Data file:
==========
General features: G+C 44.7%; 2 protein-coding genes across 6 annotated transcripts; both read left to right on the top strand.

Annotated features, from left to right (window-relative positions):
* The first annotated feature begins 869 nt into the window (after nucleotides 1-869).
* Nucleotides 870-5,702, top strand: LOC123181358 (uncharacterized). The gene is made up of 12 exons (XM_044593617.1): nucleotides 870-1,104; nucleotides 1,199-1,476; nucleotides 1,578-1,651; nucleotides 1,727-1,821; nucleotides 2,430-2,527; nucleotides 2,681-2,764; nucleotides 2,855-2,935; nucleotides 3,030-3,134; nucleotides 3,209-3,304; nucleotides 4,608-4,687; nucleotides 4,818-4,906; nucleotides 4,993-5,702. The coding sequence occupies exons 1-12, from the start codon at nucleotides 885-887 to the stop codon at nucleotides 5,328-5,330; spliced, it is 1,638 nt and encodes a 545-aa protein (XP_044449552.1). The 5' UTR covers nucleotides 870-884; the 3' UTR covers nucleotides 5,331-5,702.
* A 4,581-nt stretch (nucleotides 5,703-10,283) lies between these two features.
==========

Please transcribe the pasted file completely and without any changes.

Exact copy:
General features: G+C 44.7%; 2 protein-coding genes across 6 annotated transcripts; both read left to right on the top strand.

Annotated features, from left to right (window-relative positions):
* The first annotated feature begins 869 nt into the window (after nucleotides 1-869).
* Nucleotides 870-5,702, top strand: LOC123181358 (uncharacterized). The gene is made up of 12 exons (XM_044593617.1): nucleotides 870-1,104; nucleotides 1,199-1,476; nucleotides 1,578-1,651; nucleotides 1,727-1,821; nucleotides 2,430-2,527; nucleotides 2,681-2,764; nucleotides 2,855-2,935; nucleotides 3,030-3,134; nucleotides 3,209-3,304; nucleotides 4,608-4,687; nucleotides 4,818-4,906; nucleotides 4,993-5,702. The coding sequence occupies exons 1-12, from the start codon at nucleotides 885-887 to the stop codon at nucleotides 5,328-5,330; spliced, it is 1,638 nt and encodes a 545-aa protein (XP_044449552.1). The 5' UTR covers nucleotides 870-884; the 3' UTR covers nucleotides 5,331-5,702.
* A 4,581-nt stretch (nucleotides 5,703-10,283) lies between these two features.